Dear Maria,

I’m retiring from my job of 22 years in the same place very soon and am training my replacement, who seems to be picking up on everything pretty quickly. She’s very sweet and willing to work. My dilemma is that from now for the next 3 weeks I sort of feel unneeded, unless of course something that happens once a month or only periodically comes up and I can train her on that. I no longer sit at my own desk since my computer with all the other things needed is there. I’m used to doing everything myself. I know I have created my own problem in my head, but I guess I just need to figure out how to be accepting of the feeling and know that it will be over with in a few short weeks. Any suggestions, Maria?

Signed,

Soon to Return to Homemaking

Dear Soon to Return,

Congratulations! 22 years is a big accomplishment, and the way your company is handling the transition says they value your work. They secured your time and attention for sufficient weeks to train the new person, plus anticipate any special situations that may come up. I’ve worked in places where my predecessor left on bad or hasty terms, and piecing together their work trail was so frustrating. I’m glad management honored you, and your position, enough to make the transition as smooth as possible.

The work environment you’ve described, however, is a little awkward. It’s hard to give your work, and work space, to someone else. And, having lost access to a computer or meaningful tasks to pass the time, of course you feel unneeded. Have you spoken to your employers about your situation? Maybe there are some important but not urgent projects you could tackle. How about those files or closets that are a mess because there just wasn’t time? You’re the perfect person, with all your organizational history, to take on projects like that. If there aren’t any projects, or they are unwilling to delegate them to you, then get creative with your time. How do you plan to spend your retirement days? Is there some research you can do (bring in your own tablet or laptop) on travel, classes, hobbies, or volunteer opportunities you’d like to pursue? It would have been bad form to surf the internet before, but now that you’re “on call,” maybe you can do this at your temporary desk.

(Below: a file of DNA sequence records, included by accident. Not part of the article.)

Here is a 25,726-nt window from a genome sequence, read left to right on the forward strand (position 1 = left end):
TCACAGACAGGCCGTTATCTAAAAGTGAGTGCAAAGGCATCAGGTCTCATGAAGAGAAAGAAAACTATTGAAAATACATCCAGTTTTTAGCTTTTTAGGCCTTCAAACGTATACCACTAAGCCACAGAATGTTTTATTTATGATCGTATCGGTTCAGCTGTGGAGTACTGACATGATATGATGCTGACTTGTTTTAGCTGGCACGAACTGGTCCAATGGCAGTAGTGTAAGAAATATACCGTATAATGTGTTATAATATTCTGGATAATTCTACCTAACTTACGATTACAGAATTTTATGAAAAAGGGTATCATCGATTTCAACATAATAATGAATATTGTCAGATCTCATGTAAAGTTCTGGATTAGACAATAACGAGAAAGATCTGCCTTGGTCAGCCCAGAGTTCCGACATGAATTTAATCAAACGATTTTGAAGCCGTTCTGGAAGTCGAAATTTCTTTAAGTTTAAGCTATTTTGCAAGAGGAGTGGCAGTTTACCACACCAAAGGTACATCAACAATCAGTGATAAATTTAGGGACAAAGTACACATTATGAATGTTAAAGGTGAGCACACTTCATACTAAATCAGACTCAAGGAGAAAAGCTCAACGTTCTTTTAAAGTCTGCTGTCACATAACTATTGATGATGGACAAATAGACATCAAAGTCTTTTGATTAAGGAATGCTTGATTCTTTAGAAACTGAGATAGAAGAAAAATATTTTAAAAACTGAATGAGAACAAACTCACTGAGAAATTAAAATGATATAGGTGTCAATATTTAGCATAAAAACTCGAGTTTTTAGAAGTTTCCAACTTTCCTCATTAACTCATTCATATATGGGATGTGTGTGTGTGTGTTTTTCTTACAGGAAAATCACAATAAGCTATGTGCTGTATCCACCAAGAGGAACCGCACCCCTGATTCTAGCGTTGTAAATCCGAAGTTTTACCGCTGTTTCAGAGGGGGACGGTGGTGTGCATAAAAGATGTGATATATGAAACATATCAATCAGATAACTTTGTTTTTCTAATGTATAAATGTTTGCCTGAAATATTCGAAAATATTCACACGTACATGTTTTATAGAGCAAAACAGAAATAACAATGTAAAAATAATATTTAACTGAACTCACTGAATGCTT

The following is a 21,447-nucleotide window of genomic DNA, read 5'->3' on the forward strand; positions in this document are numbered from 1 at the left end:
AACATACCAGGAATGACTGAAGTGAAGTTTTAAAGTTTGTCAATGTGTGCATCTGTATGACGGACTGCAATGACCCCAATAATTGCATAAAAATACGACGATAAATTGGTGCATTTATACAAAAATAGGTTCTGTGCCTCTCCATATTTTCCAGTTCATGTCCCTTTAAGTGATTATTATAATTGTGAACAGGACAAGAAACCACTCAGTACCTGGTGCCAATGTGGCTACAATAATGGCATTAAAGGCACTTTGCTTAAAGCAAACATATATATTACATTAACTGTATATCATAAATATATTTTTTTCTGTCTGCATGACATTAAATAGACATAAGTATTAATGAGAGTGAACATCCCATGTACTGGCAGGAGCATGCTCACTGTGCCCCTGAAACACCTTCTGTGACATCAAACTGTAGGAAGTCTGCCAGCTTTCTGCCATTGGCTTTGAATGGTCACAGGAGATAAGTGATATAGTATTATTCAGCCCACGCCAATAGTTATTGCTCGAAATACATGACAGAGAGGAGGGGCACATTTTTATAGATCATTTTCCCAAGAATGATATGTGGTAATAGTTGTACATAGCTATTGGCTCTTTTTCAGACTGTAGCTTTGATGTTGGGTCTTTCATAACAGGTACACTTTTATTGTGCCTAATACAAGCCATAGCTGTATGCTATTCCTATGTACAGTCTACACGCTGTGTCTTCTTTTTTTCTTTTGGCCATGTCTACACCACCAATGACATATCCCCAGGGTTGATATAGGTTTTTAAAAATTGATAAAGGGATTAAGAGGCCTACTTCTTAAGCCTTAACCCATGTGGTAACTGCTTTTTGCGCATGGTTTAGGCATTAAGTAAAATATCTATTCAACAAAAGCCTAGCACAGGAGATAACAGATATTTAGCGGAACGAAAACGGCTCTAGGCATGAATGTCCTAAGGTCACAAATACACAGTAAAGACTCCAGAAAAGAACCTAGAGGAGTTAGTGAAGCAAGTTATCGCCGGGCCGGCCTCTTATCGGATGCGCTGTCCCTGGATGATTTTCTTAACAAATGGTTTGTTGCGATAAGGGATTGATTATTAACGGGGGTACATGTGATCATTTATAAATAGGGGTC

Don’t be too hard on yourself for “creating my own problem in my head.” Transitions are emotional and stressful, even the happy ones. Being separated from your old command central makes you feel not only unneeded, but sad, too. There’s real grief in saying goodbye to a job you’ve held for over two decades. There may also be some fear in anticipation of full time retirement, how you’ll fill your days, and how things will change with your spouse and/or family. In any case, you are a jumble of feelings right now, all normal. Give yourself permission to cry when you need to, or take a walk outside the office to get some fresh air. Take some deep breaths, and remember, “This too shall pass.” You might whistle this tune when you feel down, and set your sights on the next, rich phase of your life.